# Section 5.3: Independence and the Multiplication Rule

## Objectives

By the end of this lesson, you will be able to...

1. identify independent events
2. use the Multiplication Rule for independent events
3. compute "at least" probabilities

For an overview probability, watch this video:

## Independence

One of the most important concepts in probability is that of independent events.

Two events E and F are independent if the occurrence of event E does not affect the probability of event F.

Let's look at a couple examples.

Example 1 Source: stock.xchng

Consider the experiment where two cards are drawn without replacement. (Without replacement means one is drawn and then the second is drawn without putting the first one back.) Define events E and F this way:

E = the first card drawn is a King

F = the second card drawn is a King

Are events E and F independent?

Definitely not. P(F) depends on what happens with E. If a King is drawn with the first card, P(F) = 3/51, but if a King is not drawn, P(F) = 4/52 = 1/13.

Example 2

Consider the experiment in which two fair six-sided dice are rolled, and define events E and F as follows:

E = the first die is a 3

F = the second die is a 3

Are events E and F independent?

Yes. In this case, what happens on the first die does not affect what happens on the second die. P(F) = 1/6, regardless of what happens with the first die.

## Disjoint vs. Independent

It is very common for students to confuse the concepts of disjoint (mutually exclusive) events with independent events. Recall from the last section:

Two events are disjoint if they have no outcomes in common. (Also commonly known as mutually exclusive events.)

Here's a Venn diagram of two disjoint events. Looking at this image, we can see very clearly that if event E occurs (that is, the outcome is in event E), it cannot possibly be in event F. So E and F are dependent, since the occurrence of event E made event F impossible (i.e. the occurrence of event E changed the probability of event F).

## The Multiplication Rule for Independent Events

To introduce the next idea, let's look at the experiment from Example 2, in Section 5.1.

Example 3

The experiment was rolling a fair six-sided die twice. Suppose define the event E:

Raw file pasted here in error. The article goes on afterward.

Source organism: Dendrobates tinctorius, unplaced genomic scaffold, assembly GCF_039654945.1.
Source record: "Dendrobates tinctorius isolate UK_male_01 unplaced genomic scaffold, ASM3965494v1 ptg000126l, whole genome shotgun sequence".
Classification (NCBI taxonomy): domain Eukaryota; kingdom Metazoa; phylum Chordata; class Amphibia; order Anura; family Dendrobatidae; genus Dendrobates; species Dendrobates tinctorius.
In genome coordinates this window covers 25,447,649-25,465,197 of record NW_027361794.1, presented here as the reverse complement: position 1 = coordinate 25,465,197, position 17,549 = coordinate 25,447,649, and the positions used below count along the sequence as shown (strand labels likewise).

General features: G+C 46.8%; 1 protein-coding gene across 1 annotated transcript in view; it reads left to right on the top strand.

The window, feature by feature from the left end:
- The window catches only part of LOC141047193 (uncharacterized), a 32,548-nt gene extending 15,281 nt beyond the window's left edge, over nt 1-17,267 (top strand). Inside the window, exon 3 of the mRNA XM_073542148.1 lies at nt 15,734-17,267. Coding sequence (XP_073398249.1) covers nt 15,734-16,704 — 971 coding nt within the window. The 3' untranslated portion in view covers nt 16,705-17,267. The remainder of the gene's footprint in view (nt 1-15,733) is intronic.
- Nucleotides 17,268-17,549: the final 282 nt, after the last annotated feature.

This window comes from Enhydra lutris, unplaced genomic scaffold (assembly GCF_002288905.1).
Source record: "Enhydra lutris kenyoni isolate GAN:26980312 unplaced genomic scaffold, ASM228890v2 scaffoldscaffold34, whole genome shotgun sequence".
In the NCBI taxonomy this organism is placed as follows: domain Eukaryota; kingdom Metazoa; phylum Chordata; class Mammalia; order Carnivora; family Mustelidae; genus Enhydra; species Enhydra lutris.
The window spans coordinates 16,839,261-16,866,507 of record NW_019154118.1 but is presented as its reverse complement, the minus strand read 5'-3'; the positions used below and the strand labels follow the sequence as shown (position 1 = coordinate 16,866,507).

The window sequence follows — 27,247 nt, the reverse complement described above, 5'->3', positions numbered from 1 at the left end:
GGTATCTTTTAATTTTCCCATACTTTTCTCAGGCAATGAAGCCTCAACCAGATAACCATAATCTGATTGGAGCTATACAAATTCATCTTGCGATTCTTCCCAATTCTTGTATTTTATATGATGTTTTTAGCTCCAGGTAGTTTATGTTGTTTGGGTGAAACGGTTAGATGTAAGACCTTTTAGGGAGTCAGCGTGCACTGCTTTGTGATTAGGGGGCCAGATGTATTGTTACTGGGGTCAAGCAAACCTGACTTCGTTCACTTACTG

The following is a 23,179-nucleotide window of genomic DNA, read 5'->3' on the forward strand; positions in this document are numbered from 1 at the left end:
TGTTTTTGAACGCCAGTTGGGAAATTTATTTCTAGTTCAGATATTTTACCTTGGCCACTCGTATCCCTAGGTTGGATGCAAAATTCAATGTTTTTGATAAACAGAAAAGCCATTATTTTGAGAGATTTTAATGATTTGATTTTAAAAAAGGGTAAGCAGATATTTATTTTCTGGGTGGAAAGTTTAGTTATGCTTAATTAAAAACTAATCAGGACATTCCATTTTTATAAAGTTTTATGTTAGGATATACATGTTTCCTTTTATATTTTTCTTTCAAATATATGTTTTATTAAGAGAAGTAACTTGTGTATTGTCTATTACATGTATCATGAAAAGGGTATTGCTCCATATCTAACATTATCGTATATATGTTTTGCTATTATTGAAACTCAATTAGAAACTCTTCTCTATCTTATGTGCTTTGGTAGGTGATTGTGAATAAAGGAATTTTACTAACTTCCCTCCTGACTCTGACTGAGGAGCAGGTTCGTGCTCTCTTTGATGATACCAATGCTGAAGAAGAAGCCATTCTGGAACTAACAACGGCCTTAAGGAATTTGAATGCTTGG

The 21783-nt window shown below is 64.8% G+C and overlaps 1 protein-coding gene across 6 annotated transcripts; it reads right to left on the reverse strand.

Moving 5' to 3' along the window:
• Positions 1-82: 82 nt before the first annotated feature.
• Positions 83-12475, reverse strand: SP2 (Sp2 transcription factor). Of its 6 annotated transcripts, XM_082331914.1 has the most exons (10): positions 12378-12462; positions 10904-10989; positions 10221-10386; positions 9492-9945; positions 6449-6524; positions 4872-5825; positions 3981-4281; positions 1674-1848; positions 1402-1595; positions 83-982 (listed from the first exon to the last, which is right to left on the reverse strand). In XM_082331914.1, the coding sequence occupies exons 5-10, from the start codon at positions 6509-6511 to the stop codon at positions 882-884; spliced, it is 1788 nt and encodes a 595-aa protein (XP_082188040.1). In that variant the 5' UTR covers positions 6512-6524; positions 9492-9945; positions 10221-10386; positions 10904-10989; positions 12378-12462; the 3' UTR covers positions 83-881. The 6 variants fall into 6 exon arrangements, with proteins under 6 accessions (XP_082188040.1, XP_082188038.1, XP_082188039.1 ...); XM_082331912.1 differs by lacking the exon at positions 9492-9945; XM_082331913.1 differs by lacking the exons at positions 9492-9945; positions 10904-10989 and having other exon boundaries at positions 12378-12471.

E = both dice are 2's The possible outcomes are (1,1), (1,2), (1,3), ... (6,5), and (6,6). Since only one of these is (2,2), we know P(E) = 1/36. Let's look at it another way, though.

 P(E) = N(E) = 1 = 1 = 1 • 1 = P(E)•P(F) N(S) 36 6•6 6 6

In fact, this will always be true if E and F are independent.

#### Multiplication Rule for Independent Events

If E and F are independent events, then

P(E and F) = P(E)•P(F)

Example 4

According to data from the American Cancer Society, about 1 in 3 women living in the U.S. will have some form of cancer during their lives.

If three women are randomly selected, what is the probability that they will all contract cancer at some point during their lives?

Since the three women are randomly selected, we can assume that they are independent of each other. Because of that, we can use the Multiplication Rule for Independent Events:

P(all have breast cancer)
= P(1st does and 2nd does and 3rd does)
= P(1st) P(2nd) P(3rd)
= (1/3)(1/3)(1/3)
≈ 0.037

So there is about a 3.7% probability that all 3 of the women will contract cancer at some point.

## At-least Probabilities

The phrase "at least" can make a seemingly simple problem much more difficult. For example, suppose we're looking at cancer rates in women. And suppose we have a random sample of 5 women. If we're looking for the probability that at least one will have some form of cancer, that's really:

P(1 will have cancer) + P(2 will have cancer) + ... + P(all 5 will have cancer)

Instead, it's much easier to use the Complement Rule, from Section 5.2.

#### The Complement Rule

P(E) + P(Ec) = 1 In our example, the complement of at least one will have cancer is none will have cancer. So P(at least one will have cancer) = 1 - P(none will have it) = 1 - (2/3)5 ≈ 0.8683.

Much easier! Keep this idea of at least probabilities and the Complement Rule in mind when you're looking at cases like this.